Saturday, December 22, 2007

The Whisperers: 3/4 of Grits readers have known of drug possession crimes and didn't snitch

Here's another unscientific metric that makes me think most people have a very mixed opinion about the ethics of informants and "snitching": Perhaps unsurprisingly, more than 75% of respondents in last week's Grits readers poll said that, at some point, they have known about a drug possession crime committed by another person and failed to tell the authorities.

That's a big percentage who don't necessarily think, for whatever reason, that reporting a crime is always a good idea, that sometimes one's loyalty lies more with the "criminal" than with the state. I'm not surprised because the result confirms other recent data: A majority of Americans in a scientific poll said they wouldn't snitch on co-workers who embezzled or violated tax laws.

Via Wikipedia recently I ran across this webpage developed by a professor and students to evaluate public values concerning "snitching." Applied psychology students this year at a community college in Philadelphia have been surveying their peers using this instrument to better understand the values around snitching, and I'll be interested to see their results when they're published. The questions asked imply, as we see from these results, that people view "snitching" differently based on who is the offender, who is the victim, the nature of the offense, and whether the snitch received compensation in either treasure or reduced culpability for their own crimes.

Relatedly, driving home this morning from an early errand, I heard on NPR an interview with Professor Orlando Liges who authored a book called "The Whisperers," chronicling tales of how the use of informants in Soviet Russia influenced the culture and family life. Wrote Liges:
The Russian language has two words for a 'whisperer' — one for somebody who whispers out of fear of being overheard (shepchushchii), another for the person who informs or whispers behind people's backs to the authorities (sheptun). The distinction has its origins in the idiom of the Stalin years, when the whole of Soviet society was made up of whisperers of one sort or another.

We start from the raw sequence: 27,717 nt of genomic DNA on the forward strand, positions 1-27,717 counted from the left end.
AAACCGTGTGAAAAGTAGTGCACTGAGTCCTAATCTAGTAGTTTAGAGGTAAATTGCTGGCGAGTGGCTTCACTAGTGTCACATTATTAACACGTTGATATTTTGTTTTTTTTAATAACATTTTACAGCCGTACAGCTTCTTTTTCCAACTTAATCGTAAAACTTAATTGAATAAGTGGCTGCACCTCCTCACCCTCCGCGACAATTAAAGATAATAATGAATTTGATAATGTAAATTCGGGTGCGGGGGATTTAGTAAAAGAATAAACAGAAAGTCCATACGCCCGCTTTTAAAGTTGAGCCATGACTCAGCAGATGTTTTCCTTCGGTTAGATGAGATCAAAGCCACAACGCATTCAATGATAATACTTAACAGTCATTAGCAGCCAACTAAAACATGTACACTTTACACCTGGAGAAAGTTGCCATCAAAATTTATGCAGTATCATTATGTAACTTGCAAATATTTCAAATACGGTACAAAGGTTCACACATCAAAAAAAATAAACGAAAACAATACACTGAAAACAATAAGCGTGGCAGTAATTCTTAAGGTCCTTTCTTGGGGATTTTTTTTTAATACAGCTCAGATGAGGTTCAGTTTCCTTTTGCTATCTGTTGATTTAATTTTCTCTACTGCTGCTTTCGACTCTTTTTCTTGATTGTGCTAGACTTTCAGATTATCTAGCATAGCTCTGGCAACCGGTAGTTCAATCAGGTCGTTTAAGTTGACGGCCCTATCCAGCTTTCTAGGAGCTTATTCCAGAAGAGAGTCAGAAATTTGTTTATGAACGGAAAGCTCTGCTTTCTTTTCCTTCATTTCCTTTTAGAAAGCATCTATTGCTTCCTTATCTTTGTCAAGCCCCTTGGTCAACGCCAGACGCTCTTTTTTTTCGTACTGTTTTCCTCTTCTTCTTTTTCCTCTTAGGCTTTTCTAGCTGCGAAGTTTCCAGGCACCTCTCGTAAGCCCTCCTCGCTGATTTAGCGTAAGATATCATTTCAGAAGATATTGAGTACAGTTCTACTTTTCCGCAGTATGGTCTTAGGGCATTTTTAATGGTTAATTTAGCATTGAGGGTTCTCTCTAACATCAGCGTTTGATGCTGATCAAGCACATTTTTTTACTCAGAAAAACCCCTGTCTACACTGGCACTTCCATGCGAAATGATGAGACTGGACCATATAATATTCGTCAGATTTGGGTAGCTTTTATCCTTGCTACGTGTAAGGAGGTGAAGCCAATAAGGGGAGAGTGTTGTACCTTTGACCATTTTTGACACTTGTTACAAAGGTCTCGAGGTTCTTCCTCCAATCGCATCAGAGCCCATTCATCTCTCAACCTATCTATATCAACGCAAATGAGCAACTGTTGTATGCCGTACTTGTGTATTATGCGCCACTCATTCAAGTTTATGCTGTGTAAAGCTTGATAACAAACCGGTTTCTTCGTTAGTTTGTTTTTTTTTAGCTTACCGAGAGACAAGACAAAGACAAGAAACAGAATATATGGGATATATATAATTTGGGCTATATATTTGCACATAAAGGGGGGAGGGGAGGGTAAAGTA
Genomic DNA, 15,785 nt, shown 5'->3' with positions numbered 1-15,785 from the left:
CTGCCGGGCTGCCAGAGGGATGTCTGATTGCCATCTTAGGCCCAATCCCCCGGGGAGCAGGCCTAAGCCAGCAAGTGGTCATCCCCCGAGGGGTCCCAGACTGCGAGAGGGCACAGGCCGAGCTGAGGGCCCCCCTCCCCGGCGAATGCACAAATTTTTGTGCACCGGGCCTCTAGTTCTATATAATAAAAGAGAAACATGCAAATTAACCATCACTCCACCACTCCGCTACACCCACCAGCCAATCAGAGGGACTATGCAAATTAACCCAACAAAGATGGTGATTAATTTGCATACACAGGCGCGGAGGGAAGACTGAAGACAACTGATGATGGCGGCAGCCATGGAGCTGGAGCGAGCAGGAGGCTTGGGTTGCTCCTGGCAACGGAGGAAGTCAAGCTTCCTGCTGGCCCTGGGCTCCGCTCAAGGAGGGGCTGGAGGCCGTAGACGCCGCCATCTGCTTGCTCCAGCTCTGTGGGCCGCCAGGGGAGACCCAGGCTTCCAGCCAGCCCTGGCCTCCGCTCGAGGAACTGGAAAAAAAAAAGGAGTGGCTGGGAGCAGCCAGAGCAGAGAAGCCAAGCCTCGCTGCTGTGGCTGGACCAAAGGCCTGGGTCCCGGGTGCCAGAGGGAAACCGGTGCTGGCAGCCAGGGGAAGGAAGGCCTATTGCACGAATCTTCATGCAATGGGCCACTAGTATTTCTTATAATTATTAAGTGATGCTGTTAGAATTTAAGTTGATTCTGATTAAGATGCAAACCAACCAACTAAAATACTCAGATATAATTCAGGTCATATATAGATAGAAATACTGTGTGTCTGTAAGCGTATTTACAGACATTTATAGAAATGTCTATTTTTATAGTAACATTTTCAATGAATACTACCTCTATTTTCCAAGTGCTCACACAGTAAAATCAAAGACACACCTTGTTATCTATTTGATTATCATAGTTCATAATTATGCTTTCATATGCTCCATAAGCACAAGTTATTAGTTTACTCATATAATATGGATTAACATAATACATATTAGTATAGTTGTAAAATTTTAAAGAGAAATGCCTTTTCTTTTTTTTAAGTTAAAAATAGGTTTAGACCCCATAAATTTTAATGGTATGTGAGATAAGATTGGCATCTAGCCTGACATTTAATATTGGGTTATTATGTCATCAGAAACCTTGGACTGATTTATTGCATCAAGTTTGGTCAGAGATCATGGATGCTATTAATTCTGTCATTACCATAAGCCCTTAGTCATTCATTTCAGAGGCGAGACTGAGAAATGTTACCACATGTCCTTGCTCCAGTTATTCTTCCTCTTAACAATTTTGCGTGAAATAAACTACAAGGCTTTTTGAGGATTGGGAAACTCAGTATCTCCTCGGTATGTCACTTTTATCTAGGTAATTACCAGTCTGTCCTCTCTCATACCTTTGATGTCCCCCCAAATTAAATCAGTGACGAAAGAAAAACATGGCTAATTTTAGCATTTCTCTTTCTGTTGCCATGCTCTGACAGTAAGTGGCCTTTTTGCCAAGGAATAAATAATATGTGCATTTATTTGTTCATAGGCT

The book appears to focus on the ways the informant culture degraded everyday human relations, and I wondered as I listened to the story how much of what the author describes would also apply to the use of informants in the American drug war, particularly in crime-ridden black neighborhoods our largest cities.

Don't get me wrong: the Stalinist purges outpaced the American drug war in brutality and especially their death count by many orders of magnitude, and I'm not comparing the two in that way. However, a study of the corrosive influence of an informant culture in any context may offer lessons for the sociological effects of tactic's use elsewhere on a wide scale. In an era when the network of law enforcement's drug informants, particularly in minority neighborhoods with high crime rates, rivals in volume that of the Stasi or the KGB under communist rule, I think an analysis of how that dynamic affects the individual family structure may illuminate dynamics that occur in more than a few American households in the here and now.